Tuesday 13 January 2015

Negotiation: when is enough enough?

No one wants to pay more for a house than they have to.  So as long as there is no competition, you'll probably want to go in below asking price when making an offer, unless the property is so perfect you don't want to risk missing out on it.

There is danger in making offers too low that you might offend the seller and make negotiating more difficult, but there can be some power in audacity.  I've seen low ball offers work out. 

The main thing to bear in mind is that you might miss out on the property if another offer comes in while you're still negotiating back and forth with counter-offers.  If you're not okay with that possibility, then there may be some wisdom in coming together sooner rather than later.

Not long ago, I saw a situation where the buyer was being really firm on a very low price and not coming up very much. Truth be told, it almost worked out for them.  The final difference in price was only $2500.  The seller was ready to accept just to be done with it, but another offer came in at a higher price and the new buyer was able to bump the first buyer out. 

$2500 is not much on a real estate purchase.  Even at higher interest rates than we have today - let's say 6.00% - you're talking less than $20/month difference on mortgage payments. I don't know about you, but that seems like too small an amount to miss out on the property you want to buy.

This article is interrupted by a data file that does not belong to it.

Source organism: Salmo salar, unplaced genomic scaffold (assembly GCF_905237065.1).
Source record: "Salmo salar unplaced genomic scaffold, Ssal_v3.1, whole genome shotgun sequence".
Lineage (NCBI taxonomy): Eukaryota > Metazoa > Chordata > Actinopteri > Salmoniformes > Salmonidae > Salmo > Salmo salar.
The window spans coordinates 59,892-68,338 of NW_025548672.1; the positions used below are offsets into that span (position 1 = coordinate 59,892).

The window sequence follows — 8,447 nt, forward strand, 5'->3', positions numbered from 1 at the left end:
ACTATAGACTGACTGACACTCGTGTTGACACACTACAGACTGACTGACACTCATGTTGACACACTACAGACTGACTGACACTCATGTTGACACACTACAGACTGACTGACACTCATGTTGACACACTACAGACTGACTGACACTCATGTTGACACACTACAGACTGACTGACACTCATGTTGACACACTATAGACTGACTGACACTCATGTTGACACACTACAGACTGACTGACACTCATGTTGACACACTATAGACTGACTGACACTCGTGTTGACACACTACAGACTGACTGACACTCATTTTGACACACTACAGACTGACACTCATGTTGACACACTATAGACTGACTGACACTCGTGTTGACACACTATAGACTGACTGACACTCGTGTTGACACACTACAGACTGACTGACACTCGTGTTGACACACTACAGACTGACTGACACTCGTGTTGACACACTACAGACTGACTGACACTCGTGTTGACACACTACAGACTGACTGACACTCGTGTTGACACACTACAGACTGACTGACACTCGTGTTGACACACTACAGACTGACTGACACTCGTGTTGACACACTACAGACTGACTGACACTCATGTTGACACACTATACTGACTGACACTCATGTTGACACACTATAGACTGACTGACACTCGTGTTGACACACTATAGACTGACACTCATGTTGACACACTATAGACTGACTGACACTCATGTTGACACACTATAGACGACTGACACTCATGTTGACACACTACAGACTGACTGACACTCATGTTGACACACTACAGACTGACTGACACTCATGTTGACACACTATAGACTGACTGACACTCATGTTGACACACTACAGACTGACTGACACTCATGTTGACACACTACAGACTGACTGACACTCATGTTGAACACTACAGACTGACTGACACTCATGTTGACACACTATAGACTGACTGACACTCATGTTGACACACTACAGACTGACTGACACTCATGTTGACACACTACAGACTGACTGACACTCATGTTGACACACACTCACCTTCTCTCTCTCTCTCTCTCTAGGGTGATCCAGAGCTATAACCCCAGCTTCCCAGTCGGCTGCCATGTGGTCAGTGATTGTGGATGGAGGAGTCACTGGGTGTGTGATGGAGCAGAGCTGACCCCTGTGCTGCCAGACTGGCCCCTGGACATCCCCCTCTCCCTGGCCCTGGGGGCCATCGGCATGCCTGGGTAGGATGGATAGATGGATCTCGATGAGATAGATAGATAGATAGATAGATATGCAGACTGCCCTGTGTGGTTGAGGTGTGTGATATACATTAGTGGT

Another thing to keep in mind when negotiating is that the sellers' position on pricing is different from the buyers'.  While the buyer certainly pays the difference in the long run, and more with interest, it is worth considering what the difference is to the monthly payments and whether it is worth struggling for more of a reduction to save a little bit on the payments and whatever the difference is on the down payment. Using the $2500 example above, you're looking at less than $20/month on the mortgage and an upfront difference of probably $125-500 on the down payment (depending on your down payment amount). But a $2500 reduction in price is a difference of over $2300 to the seller. That is something to keep in mind if the seller is being firmer than you like - it makes a bigger difference up front to them than it does to the buyer.

In any case, make sure you are working with an experienced real estate agent who can give you solid advice in negotiating, and consider carefully the market value of the property and the risks of pushing too far.

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